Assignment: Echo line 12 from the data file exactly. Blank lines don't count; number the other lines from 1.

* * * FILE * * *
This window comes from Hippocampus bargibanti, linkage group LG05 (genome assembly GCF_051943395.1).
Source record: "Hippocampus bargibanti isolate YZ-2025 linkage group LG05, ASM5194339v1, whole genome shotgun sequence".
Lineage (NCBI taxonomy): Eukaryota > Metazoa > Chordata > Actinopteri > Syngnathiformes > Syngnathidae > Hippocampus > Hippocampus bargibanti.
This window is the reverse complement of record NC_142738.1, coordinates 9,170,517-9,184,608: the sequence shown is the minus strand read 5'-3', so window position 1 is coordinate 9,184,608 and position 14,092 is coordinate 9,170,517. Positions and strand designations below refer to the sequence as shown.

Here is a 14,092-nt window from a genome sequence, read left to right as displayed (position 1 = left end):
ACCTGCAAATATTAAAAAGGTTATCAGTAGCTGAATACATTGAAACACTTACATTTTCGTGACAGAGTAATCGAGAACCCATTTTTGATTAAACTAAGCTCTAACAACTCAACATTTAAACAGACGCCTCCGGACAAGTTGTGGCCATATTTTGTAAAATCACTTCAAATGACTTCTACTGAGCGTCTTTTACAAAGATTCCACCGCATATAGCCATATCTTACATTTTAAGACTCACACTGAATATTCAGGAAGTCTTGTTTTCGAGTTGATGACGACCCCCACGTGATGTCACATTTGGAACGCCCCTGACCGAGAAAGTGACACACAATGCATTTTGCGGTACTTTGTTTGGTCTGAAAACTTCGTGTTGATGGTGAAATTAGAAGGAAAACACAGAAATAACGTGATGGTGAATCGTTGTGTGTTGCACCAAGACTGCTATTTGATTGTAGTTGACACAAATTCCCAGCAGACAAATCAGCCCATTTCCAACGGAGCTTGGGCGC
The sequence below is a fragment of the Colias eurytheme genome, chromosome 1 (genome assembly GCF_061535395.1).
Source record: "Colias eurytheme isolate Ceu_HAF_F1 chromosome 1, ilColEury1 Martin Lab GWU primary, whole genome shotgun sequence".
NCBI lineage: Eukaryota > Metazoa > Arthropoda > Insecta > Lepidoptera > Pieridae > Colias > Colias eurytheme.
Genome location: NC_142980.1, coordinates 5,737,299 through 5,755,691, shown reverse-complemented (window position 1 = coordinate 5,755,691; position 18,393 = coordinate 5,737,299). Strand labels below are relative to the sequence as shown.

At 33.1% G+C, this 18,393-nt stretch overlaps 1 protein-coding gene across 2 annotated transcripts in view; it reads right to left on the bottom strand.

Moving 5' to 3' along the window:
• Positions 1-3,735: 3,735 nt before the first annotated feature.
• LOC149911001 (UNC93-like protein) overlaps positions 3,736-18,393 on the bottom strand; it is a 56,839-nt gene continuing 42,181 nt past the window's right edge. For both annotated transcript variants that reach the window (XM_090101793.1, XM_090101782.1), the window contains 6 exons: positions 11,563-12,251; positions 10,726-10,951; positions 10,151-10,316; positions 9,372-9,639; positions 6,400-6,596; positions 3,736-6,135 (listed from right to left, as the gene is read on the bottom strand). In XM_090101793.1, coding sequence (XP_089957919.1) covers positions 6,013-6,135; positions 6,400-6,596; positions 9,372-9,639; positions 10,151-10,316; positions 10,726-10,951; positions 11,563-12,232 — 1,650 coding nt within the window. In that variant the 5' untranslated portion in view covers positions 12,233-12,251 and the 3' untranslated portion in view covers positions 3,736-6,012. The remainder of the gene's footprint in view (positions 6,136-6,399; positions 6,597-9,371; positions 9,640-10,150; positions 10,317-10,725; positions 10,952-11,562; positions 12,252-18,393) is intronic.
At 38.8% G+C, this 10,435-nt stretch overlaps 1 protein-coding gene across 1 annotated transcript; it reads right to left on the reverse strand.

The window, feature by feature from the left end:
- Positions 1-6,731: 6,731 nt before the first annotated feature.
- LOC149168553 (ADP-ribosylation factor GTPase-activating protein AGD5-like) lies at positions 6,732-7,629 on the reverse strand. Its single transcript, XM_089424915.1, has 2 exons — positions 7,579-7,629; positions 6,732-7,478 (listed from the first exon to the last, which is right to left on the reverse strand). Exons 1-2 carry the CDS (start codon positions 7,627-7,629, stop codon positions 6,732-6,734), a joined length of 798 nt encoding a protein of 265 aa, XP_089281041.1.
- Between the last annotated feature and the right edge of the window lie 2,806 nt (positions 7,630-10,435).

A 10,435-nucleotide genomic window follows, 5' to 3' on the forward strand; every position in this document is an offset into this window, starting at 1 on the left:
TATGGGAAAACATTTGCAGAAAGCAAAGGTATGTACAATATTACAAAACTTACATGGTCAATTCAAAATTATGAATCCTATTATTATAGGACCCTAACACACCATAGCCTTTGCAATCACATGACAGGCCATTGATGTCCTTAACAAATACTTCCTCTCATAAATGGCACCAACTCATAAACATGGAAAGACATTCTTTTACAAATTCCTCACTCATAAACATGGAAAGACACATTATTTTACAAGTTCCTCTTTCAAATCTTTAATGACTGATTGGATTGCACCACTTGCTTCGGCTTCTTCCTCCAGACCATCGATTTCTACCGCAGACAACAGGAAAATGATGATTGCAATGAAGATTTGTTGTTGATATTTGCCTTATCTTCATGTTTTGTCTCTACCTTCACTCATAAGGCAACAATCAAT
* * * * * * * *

Moving 5' to 3' along the window: